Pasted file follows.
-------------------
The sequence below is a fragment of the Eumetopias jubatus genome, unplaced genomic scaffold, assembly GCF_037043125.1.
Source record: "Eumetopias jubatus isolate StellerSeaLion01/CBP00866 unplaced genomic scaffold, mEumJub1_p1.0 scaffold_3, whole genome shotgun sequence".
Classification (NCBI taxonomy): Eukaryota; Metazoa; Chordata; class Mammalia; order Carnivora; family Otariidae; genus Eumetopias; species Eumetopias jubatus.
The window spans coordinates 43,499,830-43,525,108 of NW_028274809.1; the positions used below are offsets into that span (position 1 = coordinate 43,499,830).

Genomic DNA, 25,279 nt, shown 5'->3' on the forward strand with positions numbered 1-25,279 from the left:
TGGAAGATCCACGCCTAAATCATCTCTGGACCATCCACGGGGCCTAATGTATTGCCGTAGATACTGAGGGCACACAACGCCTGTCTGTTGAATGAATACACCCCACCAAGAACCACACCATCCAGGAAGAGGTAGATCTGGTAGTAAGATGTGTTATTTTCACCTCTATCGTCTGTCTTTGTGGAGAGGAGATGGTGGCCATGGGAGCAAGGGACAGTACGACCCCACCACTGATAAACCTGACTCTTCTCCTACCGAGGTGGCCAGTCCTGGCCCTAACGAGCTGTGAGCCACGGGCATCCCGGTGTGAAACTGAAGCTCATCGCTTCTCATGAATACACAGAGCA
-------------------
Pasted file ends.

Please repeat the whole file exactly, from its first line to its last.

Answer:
The sequence below is a fragment of the Eumetopias jubatus genome, unplaced genomic scaffold, assembly GCF_037043125.1.
Source record: "Eumetopias jubatus isolate StellerSeaLion01/CBP00866 unplaced genomic scaffold, mEumJub1_p1.0 scaffold_3, whole genome shotgun sequence".
Classification (NCBI taxonomy): Eukaryota; Metazoa; Chordata; class Mammalia; order Carnivora; family Otariidae; genus Eumetopias; species Eumetopias jubatus.
The window spans coordinates 43,499,830-43,525,108 of NW_028274809.1; the positions used below are offsets into that span (position 1 = coordinate 43,499,830).

Genomic DNA, 25,279 nt, shown 5'->3' on the forward strand with positions numbered 1-25,279 from the left:
TGGAAGATCCACGCCTAAATCATCTCTGGACCATCCACGGGGCCTAATGTATTGCCGTAGATACTGAGGGCACACAACGCCTGTCTGTTGAATGAATACACCCCACCAAGAACCACACCATCCAGGAAGAGGTAGATCTGGTAGTAAGATGTGTTATTTTCACCTCTATCGTCTGTCTTTGTGGAGAGGAGATGGTGGCCATGGGAGCAAGGGACAGTACGACCCCACCACTGATAAACCTGACTCTTCTCCTACCGAGGTGGCCAGTCCTGGCCCTAACGAGCTGTGAGCCACGGGCATCCCGGTGTGAAACTGAAGCTCATCGCTTCTCATGAATACACAGAGCA